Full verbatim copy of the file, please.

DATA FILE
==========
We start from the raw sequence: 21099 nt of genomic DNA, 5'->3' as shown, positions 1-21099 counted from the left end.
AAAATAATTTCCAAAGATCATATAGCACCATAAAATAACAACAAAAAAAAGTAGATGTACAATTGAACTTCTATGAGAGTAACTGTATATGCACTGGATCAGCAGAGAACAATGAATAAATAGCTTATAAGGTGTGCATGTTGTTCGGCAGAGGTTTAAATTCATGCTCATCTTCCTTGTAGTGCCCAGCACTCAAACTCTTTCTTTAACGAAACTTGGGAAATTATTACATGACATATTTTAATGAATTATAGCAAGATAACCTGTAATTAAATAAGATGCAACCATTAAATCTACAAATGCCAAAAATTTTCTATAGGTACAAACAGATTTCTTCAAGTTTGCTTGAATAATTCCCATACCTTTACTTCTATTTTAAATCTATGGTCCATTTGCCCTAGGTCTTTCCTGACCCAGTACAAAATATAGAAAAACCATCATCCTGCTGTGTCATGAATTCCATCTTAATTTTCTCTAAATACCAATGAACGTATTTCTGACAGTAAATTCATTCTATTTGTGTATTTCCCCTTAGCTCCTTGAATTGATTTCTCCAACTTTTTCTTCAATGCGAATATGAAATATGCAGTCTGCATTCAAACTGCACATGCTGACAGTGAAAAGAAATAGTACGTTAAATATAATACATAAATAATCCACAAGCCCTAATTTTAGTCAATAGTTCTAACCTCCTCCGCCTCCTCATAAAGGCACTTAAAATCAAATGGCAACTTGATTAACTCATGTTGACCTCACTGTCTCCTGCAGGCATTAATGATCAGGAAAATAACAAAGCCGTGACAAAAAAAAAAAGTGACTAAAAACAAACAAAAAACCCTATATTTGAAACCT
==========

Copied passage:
We start from the raw sequence: 21099 nt of genomic DNA, 5'->3' as shown, positions 1-21099 counted from the left end.
AAAATAATTTCCAAAGATCATATAGCACCATAAAATAACAACAAAAAAAAGTAGATGTACAATTGAACTTCTATGAGAGTAACTGTATATGCACTGGATCAGCAGAGAACAATGAATAAATAGCTTATAAGGTGTGCATGTTGTTCGGCAGAGGTTTAAATTCATGCTCATCTTCCTTGTAGTGCCCAGCACTCAAACTCTTTCTTTAACGAAACTTGGGAAATTATTACATGACATATTTTAATGAATTATAGCAAGATAACCTGTAATTAAATAAGATGCAACCATTAAATCTACAAATGCCAAAAATTTTCTATAGGTACAAACAGATTTCTTCAAGTTTGCTTGAATAATTCCCATACCTTTACTTCTATTTTAAATCTATGGTCCATTTGCCCTAGGTCTTTCCTGACCCAGTACAAAATATAGAAAAACCATCATCCTGCTGTGTCATGAATTCCATCTTAATTTTCTCTAAATACCAATGAACGTATTTCTGACAGTAAATTCATTCTATTTGTGTATTTCCCCTTAGCTCCTTGAATTGATTTCTCCAACTTTTTCTTCAATGCGAATATGAAATATGCAGTCTGCATTCAAACTGCACATGCTGACAGTGAAAAGAAATAGTACGTTAAATATAATACATAAATAATCCACAAGCCCTAATTTTAGTCAATAGTTCTAACCTCCTCCGCCTCCTCATAAAGGCACTTAAAATCAAATGGCAACTTGATTAACTCATGTTGACCTCACTGTCTCCTGCAGGCATTAATGATCAGGAAAATAACAAAGCCGTGACAAAAAAAAAAAGTGACTAAAAACAAACAAAAAACCCTATATTTGAAACCT